103. Thus doing he traversed the continent, until at last he passed over to Europe from Asia and subdued the Scythians and also the Thracians. These, I am of opinion, were the furthest people to which the Egyptian army came, for in their country the pillars are found to have been set up, but in the land beyond this they are no longer found. From this point he turned and began to go back; and when he came to the river Phasis, what happened then I cannot say for certain, whether the king Sesostris himself divided off a certain portion of his army and left the men there as settlers in the land, or whether some of his soldiers were wearied by his distant marches and remained by the river Phasis.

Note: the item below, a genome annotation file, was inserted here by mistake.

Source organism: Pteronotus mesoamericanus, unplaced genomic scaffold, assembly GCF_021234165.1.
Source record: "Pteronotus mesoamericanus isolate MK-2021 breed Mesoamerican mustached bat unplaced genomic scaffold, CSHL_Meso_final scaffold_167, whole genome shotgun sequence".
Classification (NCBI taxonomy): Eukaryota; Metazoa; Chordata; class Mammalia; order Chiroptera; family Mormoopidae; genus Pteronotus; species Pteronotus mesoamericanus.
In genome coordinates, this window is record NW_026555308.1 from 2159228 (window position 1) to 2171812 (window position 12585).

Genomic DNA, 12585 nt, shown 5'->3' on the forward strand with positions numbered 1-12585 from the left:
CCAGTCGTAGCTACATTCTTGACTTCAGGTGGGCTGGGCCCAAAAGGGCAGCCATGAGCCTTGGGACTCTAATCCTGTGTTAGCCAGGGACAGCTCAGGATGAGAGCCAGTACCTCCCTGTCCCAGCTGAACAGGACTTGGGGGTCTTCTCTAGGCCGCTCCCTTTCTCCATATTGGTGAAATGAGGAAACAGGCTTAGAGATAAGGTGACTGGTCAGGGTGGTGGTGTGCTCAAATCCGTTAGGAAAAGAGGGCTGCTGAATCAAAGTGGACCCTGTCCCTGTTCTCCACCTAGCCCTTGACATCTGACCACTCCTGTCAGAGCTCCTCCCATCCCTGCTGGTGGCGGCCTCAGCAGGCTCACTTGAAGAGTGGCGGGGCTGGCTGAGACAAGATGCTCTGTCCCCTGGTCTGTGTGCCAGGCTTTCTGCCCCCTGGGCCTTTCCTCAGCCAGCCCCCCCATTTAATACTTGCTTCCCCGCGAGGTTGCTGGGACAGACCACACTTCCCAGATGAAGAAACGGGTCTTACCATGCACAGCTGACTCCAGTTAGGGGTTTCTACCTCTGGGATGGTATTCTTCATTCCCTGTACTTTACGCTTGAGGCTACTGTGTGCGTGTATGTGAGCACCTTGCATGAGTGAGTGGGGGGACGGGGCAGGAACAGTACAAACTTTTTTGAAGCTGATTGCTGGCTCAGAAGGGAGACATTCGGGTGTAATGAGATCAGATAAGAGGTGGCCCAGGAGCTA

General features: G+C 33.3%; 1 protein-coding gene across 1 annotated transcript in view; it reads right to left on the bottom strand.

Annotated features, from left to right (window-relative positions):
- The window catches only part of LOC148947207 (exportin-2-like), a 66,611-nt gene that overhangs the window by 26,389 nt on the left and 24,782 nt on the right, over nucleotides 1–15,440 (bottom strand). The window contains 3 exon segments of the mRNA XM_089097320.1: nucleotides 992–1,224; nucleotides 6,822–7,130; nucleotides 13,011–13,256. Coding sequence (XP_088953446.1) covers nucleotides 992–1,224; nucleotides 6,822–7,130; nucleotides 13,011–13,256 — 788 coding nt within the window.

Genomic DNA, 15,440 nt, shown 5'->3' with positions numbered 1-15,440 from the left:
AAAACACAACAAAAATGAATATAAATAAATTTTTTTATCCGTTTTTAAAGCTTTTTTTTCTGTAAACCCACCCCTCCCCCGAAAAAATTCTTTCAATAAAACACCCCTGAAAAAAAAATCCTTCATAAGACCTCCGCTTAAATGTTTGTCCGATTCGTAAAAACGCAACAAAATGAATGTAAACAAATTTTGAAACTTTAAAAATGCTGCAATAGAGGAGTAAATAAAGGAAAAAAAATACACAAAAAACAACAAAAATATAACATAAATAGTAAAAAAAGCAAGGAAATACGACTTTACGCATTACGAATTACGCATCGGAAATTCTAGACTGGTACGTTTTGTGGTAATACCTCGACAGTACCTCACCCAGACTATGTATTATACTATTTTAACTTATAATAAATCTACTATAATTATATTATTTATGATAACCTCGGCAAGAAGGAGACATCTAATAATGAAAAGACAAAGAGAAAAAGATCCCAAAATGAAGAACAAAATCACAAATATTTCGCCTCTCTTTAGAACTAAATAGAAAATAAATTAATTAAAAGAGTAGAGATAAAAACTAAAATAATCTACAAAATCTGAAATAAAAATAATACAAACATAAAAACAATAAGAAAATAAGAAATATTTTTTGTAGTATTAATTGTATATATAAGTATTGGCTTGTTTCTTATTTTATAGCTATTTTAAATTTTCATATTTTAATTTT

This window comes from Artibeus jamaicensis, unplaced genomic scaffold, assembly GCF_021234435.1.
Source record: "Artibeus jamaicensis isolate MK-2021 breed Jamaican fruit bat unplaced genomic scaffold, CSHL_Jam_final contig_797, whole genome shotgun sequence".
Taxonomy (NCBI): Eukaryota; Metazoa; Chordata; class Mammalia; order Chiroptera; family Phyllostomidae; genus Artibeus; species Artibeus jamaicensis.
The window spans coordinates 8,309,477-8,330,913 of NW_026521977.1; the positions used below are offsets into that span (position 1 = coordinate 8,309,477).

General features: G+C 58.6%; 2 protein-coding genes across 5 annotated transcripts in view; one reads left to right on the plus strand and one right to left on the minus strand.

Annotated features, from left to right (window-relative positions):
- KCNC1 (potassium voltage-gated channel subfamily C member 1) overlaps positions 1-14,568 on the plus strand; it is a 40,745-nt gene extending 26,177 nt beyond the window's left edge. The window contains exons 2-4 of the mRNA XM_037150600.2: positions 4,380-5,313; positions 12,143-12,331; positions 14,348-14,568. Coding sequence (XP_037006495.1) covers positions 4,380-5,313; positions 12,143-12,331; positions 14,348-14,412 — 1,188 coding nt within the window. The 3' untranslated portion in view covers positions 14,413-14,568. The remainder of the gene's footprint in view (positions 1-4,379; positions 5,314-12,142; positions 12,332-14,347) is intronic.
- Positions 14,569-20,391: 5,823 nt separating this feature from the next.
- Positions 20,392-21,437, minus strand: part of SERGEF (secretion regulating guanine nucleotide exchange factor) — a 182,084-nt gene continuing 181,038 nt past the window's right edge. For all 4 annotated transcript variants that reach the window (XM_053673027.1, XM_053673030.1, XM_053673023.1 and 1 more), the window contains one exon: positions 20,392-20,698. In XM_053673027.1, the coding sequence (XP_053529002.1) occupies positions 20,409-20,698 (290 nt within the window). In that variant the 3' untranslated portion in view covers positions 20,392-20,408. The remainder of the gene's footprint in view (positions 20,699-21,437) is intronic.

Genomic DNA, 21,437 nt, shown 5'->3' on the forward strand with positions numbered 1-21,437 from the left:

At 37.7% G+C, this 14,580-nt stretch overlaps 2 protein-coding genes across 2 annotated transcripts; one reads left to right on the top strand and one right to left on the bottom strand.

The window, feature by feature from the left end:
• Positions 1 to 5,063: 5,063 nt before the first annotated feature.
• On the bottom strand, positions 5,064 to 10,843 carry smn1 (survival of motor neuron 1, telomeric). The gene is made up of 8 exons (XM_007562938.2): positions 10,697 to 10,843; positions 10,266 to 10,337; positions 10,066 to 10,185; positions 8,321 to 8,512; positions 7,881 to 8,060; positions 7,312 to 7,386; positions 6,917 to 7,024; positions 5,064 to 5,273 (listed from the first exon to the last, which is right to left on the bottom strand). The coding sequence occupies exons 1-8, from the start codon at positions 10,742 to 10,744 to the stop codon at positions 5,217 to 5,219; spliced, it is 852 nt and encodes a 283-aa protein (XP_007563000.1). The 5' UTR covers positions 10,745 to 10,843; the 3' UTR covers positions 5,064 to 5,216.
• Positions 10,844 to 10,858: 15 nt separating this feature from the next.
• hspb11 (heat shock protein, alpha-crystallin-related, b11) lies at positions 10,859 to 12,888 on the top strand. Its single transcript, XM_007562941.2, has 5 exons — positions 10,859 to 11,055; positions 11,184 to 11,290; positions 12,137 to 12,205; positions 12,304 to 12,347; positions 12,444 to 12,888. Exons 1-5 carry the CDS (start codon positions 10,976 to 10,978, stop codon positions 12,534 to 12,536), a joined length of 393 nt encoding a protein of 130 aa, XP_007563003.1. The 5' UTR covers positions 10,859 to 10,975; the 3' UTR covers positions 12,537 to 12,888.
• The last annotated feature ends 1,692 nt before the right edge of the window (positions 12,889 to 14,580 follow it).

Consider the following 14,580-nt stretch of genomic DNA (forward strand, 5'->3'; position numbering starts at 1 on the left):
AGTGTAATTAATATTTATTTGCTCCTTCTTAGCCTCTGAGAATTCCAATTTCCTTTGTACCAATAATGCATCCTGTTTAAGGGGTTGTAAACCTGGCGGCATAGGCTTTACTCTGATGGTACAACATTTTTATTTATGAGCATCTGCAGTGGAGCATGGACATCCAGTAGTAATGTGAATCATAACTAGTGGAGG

– Herodotus, Book II
Herodotus made his living by being interesting. In a world where most people did not read and could not afford to buy a book even if they could, they would pay to listen to Herodotus recite from his books. They would not pay to be bored. In that world, the names that populate his stories would have some general familiarity to his audience. Their obscurity to us is a barrier that this series seeks to break down.